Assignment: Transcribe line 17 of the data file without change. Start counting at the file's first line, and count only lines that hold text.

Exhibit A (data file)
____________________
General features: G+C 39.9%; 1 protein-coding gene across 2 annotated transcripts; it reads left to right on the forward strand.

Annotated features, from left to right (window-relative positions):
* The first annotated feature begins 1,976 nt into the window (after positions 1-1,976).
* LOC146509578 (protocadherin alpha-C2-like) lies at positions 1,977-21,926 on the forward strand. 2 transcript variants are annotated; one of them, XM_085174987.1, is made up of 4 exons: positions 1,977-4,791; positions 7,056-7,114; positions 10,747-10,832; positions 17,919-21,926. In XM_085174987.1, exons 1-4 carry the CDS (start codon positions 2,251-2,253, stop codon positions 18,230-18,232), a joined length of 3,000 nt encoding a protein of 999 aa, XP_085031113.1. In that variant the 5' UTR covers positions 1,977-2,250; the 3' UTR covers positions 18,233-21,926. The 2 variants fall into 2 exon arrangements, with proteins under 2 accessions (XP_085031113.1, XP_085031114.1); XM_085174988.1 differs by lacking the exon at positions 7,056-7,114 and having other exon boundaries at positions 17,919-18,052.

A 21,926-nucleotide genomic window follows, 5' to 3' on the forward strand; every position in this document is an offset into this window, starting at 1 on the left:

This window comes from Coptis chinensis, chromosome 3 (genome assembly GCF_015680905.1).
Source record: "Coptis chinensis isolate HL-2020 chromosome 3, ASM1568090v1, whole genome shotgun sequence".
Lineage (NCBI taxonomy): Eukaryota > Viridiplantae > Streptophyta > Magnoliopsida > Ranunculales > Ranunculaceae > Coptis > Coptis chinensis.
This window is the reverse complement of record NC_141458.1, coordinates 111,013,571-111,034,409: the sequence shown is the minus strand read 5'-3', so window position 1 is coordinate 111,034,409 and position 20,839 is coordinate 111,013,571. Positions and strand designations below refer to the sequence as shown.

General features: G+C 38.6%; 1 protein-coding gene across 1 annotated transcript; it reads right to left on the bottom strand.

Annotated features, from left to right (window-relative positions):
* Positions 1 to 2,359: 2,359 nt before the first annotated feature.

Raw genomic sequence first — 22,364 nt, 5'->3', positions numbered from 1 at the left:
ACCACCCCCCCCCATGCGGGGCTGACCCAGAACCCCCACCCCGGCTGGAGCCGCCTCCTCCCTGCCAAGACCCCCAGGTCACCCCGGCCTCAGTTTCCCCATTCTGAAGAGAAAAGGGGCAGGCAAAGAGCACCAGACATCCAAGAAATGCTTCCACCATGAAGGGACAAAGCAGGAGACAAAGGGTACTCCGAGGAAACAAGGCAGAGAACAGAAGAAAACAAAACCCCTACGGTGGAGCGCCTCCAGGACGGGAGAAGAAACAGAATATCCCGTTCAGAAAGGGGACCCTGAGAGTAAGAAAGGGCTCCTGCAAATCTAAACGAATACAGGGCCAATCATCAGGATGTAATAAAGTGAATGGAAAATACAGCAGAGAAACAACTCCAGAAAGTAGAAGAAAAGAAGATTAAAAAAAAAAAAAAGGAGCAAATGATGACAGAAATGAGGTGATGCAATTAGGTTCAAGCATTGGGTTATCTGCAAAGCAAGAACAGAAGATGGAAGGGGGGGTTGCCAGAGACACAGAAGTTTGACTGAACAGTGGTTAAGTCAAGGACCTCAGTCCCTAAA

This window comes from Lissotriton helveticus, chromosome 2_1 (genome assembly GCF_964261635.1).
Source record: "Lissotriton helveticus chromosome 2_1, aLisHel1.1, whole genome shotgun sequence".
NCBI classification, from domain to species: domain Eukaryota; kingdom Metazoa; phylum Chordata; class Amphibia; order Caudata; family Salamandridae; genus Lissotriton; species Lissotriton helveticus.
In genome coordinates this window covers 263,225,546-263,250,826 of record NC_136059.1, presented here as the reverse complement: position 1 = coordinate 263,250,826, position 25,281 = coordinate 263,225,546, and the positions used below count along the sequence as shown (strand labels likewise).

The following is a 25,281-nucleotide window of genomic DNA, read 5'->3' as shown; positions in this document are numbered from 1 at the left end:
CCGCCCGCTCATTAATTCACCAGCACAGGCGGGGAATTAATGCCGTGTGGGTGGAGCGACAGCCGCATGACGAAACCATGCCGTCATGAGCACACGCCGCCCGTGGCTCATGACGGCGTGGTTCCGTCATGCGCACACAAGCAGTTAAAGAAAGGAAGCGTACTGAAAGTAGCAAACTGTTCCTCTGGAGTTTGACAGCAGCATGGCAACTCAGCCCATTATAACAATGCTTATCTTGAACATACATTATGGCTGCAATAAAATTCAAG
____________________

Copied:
NCBI classification, from domain to species: domain Eukaryota; kingdom Metazoa; phylum Chordata; class Amphibia; order Caudata; family Salamandridae; genus Lissotriton; species Lissotriton helveticus.